Tuesday, July 18, 2006

Fight Club Discussion - Put 'em up!

It started here at Resurgence in a review of the movie Fight Club by James Harleman, pastor of Mars Hill Church in Seattle and contributor to Hollywood Jesus - a Christian movie review site. (Whew, now that I've gotten the credits out of the way, here's his summary.)
Tyler Durden is right - in his assessment of the world.

The only thing wrong is his solution.

Like Nietzsche's madman, wondering why - if God is dead - man still clings to soft, archaic, religion-inspired morals, "Fight Club's" Tyler Durden takes pure, atheist reasoning to its logical conclusion. Though simultaneously appalling, it's refreshing to see someone who - in rejecting God - lives out their worldview consistently. No God; no consequences; no objective morality. No one but me to define my morality; I define the world as I see it. My will makes me right; my might makes right... or in this case, the Fight Club makes right.

Quite honestly, if I didn't believe in God, I would join Tyler Durden in his philosophy. If God didn't exist - if Christ didn't offer salvation - then Tyler would be right... and to live otherwise in this mad world would be hypocritical, and a waste of air.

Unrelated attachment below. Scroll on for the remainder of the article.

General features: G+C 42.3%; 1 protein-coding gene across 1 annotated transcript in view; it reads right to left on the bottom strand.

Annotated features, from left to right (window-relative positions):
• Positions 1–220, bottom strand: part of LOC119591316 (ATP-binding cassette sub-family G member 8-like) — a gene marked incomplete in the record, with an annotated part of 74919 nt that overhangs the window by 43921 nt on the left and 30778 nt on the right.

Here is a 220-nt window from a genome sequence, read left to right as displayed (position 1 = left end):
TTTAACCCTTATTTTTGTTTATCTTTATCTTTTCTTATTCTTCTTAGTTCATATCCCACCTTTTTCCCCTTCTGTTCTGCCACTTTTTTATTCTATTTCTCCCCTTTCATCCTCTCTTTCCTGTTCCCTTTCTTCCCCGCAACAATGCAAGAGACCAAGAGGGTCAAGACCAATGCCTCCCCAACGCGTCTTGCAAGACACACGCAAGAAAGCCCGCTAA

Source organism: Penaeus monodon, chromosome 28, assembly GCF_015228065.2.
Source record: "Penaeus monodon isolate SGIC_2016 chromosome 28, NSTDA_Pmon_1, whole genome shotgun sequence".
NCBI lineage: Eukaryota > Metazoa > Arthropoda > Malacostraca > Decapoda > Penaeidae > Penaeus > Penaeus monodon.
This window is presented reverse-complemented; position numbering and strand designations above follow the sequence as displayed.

AJ in KC picked up the theme with his post Smash-Mouth Movie Review:
I found a lot to like in Harleman's approach and his conclusion. This excerpt will be enough to serve notice to those of you who will be interested...
It interested John at Blog Meridian who compares (Tyler Durden vs. The Misfit) Harleman's take with Misfit's view in Flannery O'Connor's "A Good Man Is Hard to Find."
"Jesus was the only One that ever raised the dead," the Misfit continued, "and He shouldn't have done it. He thrown everything off balance. If He did what He said, then it's nothing for you to do but throw away everything and follow Him, and if He didn't, then it's nothing for you to do but enjoy the few minutes you got left the best way you can--by killing somebody or burning down his house or doing some other meanness to him. No pleasure but meanness."
Which in turn inspired Josh of Thoughts from Kansas to take issue with the moral absolutism present in the Harleman quote. Josh writes in his post, Scary, scary people:
These are the people that scare me. These are the people that think that if they evolved from a primate ancestor, then they might as well tear open people's chests and feed on their still warm organs.
Now that seems extreme, so I think I'll keep the discussion alive by responding to Josh with some thoughts of my own, which I hope doesn't scare anybody off. But that will have to wait until tomorrow, as this post is long enough.
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